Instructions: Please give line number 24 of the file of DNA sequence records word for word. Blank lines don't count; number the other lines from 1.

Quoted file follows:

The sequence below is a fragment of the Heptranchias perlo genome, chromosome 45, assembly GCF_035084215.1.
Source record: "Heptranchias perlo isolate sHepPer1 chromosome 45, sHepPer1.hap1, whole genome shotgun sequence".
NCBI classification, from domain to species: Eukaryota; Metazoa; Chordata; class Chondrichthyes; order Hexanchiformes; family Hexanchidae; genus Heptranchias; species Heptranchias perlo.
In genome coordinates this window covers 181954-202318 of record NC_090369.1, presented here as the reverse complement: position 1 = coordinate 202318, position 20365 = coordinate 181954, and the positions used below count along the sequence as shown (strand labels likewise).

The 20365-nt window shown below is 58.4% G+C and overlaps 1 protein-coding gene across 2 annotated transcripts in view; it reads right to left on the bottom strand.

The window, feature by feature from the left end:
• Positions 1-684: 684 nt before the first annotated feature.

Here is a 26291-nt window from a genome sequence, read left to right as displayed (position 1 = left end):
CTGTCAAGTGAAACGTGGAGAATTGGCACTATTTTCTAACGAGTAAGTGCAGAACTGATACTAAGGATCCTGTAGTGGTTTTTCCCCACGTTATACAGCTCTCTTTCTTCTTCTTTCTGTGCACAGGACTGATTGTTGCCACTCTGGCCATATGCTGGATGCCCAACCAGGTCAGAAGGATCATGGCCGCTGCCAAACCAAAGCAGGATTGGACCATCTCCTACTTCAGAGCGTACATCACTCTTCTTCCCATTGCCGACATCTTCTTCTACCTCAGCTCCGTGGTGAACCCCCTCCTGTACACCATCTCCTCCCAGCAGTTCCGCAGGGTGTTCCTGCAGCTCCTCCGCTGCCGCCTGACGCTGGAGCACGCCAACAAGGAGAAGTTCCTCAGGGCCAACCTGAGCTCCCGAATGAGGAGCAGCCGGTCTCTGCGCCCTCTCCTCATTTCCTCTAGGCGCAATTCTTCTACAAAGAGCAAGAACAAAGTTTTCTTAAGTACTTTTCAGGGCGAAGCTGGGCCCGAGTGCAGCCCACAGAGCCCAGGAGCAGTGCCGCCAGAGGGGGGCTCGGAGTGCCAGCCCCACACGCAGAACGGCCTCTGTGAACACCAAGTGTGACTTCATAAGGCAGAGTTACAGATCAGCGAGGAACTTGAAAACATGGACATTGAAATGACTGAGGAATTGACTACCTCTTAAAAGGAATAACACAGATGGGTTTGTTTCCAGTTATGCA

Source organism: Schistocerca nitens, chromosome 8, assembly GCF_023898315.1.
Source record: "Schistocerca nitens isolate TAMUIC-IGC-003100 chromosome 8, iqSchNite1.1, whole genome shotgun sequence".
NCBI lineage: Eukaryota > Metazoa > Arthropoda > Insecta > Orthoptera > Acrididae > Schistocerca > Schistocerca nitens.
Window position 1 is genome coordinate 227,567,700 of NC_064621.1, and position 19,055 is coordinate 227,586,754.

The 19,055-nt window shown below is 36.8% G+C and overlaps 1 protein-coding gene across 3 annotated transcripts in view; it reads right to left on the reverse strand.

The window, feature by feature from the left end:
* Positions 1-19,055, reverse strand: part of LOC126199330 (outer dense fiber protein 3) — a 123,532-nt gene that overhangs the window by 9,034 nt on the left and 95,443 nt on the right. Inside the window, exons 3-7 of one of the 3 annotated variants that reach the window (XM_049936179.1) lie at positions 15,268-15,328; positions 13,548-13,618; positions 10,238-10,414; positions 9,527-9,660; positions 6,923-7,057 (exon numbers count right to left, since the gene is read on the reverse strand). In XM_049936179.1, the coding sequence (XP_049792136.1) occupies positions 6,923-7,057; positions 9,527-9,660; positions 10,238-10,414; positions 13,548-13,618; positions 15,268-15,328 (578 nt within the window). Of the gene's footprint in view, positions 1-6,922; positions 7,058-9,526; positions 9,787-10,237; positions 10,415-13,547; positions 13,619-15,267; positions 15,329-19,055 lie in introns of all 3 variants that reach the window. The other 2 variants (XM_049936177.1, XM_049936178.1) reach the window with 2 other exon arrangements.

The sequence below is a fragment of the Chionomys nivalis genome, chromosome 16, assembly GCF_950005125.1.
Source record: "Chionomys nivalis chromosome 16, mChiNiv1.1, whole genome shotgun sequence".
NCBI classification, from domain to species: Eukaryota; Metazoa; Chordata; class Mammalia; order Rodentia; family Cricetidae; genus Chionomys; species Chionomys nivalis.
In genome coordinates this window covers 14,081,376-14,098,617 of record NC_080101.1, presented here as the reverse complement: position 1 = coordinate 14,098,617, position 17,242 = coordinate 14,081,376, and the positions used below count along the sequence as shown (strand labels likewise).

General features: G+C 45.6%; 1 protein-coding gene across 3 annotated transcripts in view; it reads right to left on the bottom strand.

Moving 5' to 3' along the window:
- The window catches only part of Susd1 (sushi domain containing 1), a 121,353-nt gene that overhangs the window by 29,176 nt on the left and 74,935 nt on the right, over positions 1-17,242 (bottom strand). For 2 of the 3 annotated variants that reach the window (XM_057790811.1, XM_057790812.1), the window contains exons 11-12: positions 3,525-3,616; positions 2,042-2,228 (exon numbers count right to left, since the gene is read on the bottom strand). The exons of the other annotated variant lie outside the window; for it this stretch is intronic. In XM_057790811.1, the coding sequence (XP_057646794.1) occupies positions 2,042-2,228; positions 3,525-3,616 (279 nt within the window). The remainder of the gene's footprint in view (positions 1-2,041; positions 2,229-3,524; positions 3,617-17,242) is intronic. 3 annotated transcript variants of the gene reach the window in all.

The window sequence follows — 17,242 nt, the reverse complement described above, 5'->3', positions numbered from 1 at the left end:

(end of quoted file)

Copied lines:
The window sequence follows — 17,242 nt, the reverse complement described above, 5'->3', positions numbered from 1 at the left end: